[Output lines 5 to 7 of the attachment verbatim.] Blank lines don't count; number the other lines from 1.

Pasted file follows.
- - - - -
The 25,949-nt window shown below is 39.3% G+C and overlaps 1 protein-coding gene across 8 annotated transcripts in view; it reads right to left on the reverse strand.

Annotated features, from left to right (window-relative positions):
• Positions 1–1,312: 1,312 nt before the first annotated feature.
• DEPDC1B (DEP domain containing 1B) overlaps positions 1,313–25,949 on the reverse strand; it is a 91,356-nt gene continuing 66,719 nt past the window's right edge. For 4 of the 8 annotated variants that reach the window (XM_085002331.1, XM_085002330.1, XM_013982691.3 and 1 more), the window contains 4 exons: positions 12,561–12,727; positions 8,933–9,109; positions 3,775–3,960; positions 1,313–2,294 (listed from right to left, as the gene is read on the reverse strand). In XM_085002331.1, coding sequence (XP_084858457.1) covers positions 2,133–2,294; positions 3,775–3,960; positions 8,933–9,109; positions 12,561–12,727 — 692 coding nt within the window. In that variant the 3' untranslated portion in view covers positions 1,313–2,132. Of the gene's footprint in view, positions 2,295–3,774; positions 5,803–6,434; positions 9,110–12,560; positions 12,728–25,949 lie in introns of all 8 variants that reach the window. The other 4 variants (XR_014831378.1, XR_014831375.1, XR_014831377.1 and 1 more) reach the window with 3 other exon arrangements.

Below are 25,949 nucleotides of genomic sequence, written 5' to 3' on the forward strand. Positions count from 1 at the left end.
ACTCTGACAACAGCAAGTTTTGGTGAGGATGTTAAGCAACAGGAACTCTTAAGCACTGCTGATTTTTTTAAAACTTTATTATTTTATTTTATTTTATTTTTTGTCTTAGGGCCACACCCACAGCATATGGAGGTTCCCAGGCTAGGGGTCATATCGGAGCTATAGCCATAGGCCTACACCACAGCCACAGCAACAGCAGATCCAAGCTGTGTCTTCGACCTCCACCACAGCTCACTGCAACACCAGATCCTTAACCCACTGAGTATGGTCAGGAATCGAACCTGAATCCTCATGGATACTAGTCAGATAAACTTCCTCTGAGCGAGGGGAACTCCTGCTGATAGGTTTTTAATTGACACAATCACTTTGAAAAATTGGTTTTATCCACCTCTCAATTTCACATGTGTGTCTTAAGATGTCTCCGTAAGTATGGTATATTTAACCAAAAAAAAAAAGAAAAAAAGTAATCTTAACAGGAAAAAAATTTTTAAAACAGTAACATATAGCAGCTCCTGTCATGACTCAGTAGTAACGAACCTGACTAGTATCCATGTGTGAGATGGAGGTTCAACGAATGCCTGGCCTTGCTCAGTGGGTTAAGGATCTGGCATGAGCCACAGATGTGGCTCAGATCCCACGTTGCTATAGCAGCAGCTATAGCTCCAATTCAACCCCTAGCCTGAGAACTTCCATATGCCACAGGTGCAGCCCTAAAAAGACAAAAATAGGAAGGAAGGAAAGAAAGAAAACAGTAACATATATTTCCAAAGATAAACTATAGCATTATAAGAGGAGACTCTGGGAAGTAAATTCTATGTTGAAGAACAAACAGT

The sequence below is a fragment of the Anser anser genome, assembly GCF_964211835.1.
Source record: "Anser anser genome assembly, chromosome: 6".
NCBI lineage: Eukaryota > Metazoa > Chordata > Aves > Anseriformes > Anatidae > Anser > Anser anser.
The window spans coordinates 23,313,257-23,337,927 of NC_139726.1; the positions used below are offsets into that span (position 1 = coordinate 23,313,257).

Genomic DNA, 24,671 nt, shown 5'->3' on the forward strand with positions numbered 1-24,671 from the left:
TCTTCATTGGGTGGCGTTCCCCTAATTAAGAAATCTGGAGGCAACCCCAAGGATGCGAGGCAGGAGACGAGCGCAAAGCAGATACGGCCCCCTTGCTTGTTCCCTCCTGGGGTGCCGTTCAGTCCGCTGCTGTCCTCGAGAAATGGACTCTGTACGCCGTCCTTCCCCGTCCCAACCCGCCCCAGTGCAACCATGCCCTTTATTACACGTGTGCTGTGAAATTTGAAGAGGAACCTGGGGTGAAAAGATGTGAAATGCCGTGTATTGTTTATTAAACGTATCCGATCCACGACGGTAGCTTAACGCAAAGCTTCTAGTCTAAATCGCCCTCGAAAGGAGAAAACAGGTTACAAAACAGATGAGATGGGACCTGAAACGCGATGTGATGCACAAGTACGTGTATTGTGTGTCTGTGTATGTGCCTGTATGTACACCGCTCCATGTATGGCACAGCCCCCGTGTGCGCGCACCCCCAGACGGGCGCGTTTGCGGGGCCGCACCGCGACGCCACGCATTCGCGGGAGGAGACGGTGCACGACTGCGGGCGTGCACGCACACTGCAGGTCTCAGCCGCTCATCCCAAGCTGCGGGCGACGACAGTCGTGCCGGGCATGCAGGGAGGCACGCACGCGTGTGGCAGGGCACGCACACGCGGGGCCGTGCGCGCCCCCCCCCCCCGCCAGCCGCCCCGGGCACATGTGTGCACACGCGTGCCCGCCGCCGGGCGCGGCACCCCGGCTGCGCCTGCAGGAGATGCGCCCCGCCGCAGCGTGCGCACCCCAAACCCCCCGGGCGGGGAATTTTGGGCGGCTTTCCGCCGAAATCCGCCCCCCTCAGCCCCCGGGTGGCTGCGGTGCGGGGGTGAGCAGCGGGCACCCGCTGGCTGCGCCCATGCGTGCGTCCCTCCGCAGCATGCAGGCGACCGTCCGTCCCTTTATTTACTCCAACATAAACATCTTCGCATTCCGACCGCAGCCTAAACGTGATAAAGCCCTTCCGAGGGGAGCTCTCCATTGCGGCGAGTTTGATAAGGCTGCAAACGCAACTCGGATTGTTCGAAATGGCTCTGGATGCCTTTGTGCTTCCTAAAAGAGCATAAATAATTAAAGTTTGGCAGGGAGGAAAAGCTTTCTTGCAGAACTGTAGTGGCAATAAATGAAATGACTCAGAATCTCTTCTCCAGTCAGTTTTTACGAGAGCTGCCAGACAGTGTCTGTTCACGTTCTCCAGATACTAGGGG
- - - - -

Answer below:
Below are 25,949 nucleotides of genomic sequence, written 5' to 3' on the forward strand. Positions count from 1 at the left end.
ACTCTGACAACAGCAAGTTTTGGTGAGGATGTTAAGCAACAGGAACTCTTAAGCACTGCTGATTTTTTTAAAACTTTATTATTTTATTTTATTTTATTTTTTGTCTTAGGGCCACACCCACAGCATATGGAGGTTCCCAGGCTAGGGGTCATATCGGAGCTATAGCCATAGGCCTACACCACAGCCACAGCAACAGCAGATCCAAGCTGTGTCTTCGACCTCCACCACAGCTCACTGCAACACCAGATCCTTAACCCACTGAGTATGGTCAGGAATCGAACCTGAATCCTCATGGATACTAGTCAGATAAACTTCCTCTGAGCGAGGGGAACTCCTGCTGATAGGTTTTTAATTGACACAATCACTTTGAAAAATTGGTTTTATCCACCTCTCAATTTCACATGTGTGTCTTAAGATGTCTCCGTAAGTATGGTATATTTAACCAAAAAAAAAAAGAAAAAAAGTAATCTTAACAGGAAAAAAATTTTTAAAACAGTAACATATAGCAGCTCCTGTCATGACTCAGTAGTAACGAACCTGACTAGTATCCATGTGTGAGATGGAGGTTCAACGAATGCCTGGCCTTGCTCAGTGGGTTAAGGATCTGGCATGAGCCACAGATGTGGCTCAGATCCCACGTTGCTATAGCAGCAGCTATAGCTCCAATTCAACCCCTAGCCTGAGAACTTCCATATGCCACAGGTGCAGCCCTAAAAAGACAAAAATAGGAAGGAAGGAAAGAAAGAAAACAGTAACATATATTTCCAAAGATAAACTATAGCATTATAAGAGGAGACTCTGGGAAGTAAATTCTATGTTGAAGAACAAACAGT

The sequence below is a fragment of the Anser anser genome, assembly GCF_964211835.1.